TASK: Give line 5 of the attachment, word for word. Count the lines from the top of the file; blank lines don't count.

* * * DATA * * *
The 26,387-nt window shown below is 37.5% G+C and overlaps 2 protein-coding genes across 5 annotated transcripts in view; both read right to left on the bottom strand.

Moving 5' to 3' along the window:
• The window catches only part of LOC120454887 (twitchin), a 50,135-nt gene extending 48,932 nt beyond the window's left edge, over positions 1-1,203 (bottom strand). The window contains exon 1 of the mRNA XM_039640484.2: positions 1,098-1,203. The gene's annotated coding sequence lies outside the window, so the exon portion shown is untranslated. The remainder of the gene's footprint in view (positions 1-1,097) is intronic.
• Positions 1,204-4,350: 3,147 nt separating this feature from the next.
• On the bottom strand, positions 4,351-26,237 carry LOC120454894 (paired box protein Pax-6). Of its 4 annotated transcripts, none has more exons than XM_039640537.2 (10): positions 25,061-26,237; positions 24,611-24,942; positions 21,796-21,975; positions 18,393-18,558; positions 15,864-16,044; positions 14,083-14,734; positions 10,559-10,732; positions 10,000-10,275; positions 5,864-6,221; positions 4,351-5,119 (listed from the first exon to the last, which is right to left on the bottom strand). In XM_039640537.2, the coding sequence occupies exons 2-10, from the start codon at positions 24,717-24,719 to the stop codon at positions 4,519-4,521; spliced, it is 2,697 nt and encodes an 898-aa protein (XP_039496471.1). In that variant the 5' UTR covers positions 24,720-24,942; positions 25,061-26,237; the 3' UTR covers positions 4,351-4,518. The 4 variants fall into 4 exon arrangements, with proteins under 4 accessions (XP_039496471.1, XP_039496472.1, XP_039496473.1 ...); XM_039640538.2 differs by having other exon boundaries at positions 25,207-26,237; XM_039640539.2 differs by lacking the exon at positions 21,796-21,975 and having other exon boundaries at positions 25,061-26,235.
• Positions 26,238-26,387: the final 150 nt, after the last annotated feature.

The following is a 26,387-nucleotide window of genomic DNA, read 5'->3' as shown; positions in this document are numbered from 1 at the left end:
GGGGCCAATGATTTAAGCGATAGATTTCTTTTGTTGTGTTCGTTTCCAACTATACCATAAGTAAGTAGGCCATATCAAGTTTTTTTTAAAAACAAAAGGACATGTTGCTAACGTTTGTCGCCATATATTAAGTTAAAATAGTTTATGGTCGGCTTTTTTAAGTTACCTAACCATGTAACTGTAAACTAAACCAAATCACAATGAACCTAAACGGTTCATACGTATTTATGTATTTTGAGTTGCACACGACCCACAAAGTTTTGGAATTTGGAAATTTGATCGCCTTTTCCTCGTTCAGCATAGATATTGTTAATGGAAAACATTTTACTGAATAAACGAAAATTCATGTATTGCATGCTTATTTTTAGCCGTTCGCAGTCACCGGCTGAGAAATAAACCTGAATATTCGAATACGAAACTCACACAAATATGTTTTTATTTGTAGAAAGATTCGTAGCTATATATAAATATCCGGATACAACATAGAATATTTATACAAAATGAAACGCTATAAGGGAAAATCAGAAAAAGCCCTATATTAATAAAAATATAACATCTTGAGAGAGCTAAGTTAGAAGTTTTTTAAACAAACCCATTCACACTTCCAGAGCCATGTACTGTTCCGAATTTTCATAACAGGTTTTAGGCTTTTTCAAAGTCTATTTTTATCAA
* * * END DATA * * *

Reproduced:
• On the bottom strand, positions 4,351-26,237 carry LOC120454894 (paired box protein Pax-6). Of its 4 annotated transcripts, none has more exons than XM_039640537.2 (10): positions 25,061-26,237; positions 24,611-24,942; positions 21,796-21,975; positions 18,393-18,558; positions 15,864-16,044; positions 14,083-14,734; positions 10,559-10,732; positions 10,000-10,275; positions 5,864-6,221; positions 4,351-5,119 (listed from the first exon to the last, which is right to left on the bottom strand). In XM_039640537.2, the coding sequence occupies exons 2-10, from the start codon at positions 24,717-24,719 to the stop codon at positions 4,519-4,521; spliced, it is 2,697 nt and encodes an 898-aa protein (XP_039496471.1). In that variant the 5' UTR covers positions 24,720-24,942; positions 25,061-26,237; the 3' UTR covers positions 4,351-4,518. The 4 variants fall into 4 exon arrangements, with proteins under 4 accessions (XP_039496471.1, XP_039496472.1, XP_039496473.1 ...); XM_039640538.2 differs by having other exon boundaries at positions 25,207-26,237; XM_039640539.2 differs by lacking the exon at positions 21,796-21,975 and having other exon boundaries at positions 25,061-26,235.